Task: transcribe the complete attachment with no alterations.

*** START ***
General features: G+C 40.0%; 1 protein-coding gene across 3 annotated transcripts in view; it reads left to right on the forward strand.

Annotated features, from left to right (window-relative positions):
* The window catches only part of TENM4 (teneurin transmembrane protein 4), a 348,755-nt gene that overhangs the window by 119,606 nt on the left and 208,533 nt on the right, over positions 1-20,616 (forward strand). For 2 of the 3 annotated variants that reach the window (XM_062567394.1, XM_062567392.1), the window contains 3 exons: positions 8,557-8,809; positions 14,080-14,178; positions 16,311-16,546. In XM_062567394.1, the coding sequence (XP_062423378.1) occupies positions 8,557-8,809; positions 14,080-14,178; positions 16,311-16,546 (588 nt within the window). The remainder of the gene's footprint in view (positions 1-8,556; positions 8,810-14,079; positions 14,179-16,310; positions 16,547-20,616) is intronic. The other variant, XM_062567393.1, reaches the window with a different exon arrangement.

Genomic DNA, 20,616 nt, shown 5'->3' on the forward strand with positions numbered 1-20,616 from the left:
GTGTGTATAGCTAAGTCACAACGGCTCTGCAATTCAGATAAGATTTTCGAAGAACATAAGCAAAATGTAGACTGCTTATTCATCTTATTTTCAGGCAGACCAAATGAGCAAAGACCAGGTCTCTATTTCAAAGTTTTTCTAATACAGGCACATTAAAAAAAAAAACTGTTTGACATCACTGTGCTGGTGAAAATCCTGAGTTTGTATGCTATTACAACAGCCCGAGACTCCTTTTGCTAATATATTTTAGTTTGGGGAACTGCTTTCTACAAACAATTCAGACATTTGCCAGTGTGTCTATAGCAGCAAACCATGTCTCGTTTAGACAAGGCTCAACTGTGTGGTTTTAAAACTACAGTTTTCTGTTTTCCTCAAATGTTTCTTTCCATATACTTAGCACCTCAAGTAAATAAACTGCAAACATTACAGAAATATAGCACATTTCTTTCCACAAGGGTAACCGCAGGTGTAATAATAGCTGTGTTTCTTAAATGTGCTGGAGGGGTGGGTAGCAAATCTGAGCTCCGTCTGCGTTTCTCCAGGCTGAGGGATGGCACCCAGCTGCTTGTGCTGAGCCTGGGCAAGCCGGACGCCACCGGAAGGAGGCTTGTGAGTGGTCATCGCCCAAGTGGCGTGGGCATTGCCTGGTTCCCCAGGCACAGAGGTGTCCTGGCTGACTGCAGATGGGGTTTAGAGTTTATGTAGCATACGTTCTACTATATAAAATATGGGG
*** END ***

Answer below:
General features: G+C 40.0%; 1 protein-coding gene across 3 annotated transcripts in view; it reads left to right on the forward strand.

Annotated features, from left to right (window-relative positions):
* The window catches only part of TENM4 (teneurin transmembrane protein 4), a 348,755-nt gene that overhangs the window by 119,606 nt on the left and 208,533 nt on the right, over positions 1-20,616 (forward strand). For 2 of the 3 annotated variants that reach the window (XM_062567394.1, XM_062567392.1), the window contains 3 exons: positions 8,557-8,809; positions 14,080-14,178; positions 16,311-16,546. In XM_062567394.1, the coding sequence (XP_062423378.1) occupies positions 8,557-8,809; positions 14,080-14,178; positions 16,311-16,546 (588 nt within the window). The remainder of the gene's footprint in view (positions 1-8,556; positions 8,810-14,079; positions 14,179-16,310; positions 16,547-20,616) is intronic. The other variant, XM_062567393.1, reaches the window with a different exon arrangement.

Genomic DNA, 20,616 nt, shown 5'->3' on the forward strand with positions numbered 1-20,616 from the left:
GTGTGTATAGCTAAGTCACAACGGCTCTGCAATTCAGATAAGATTTTCGAAGAACATAAGCAAAATGTAGACTGCTTATTCATCTTATTTTCAGGCAGACCAAATGAGCAAAGACCAGGTCTCTATTTCAAAGTTTTTCTAATACAGGCACATTAAAAAAAAAAACTGTTTGACATCACTGTGCTGGTGAAAATCCTGAGTTTGTATGCTATTACAACAGCCCGAGACTCCTTTTGCTAATATATTTTAGTTTGGGGAACTGCTTTCTACAAACAATTCAGACATTTGCCAGTGTGTCTATAGCAGCAAACCATGTCTCGTTTAGACAAGGCTCAACTGTGTGGTTTTAAAACTACAGTTTTCTGTTTTCCTCAAATGTTTCTTTCCATATACTTAGCACCTCAAGTAAATAAACTGCAAACATTACAGAAATATAGCACATTTCTTTCCACAAGGGTAACCGCAGGTGTAATAATAGCTGTGTTTCTTAAATGTGCTGGAGGGGTGGGTAGCAAATCTGAGCTCCGTCTGCGTTTCTCCAGGCTGAGGGATGGCACCCAGCTGCTTGTGCTGAGCCTGGGCAAGCCGGACGCCACCGGAAGGAGGCTTGTGAGTGGTCATCGCCCAAGTGGCGTGGGCATTGCCTGGTTCCCCAGGCACAGAGGTGTCCTGGCTGACTGCAGATGGGGTTTAGAGTTTATGTAGCATACGTTCTACTATATAAAATATGGGG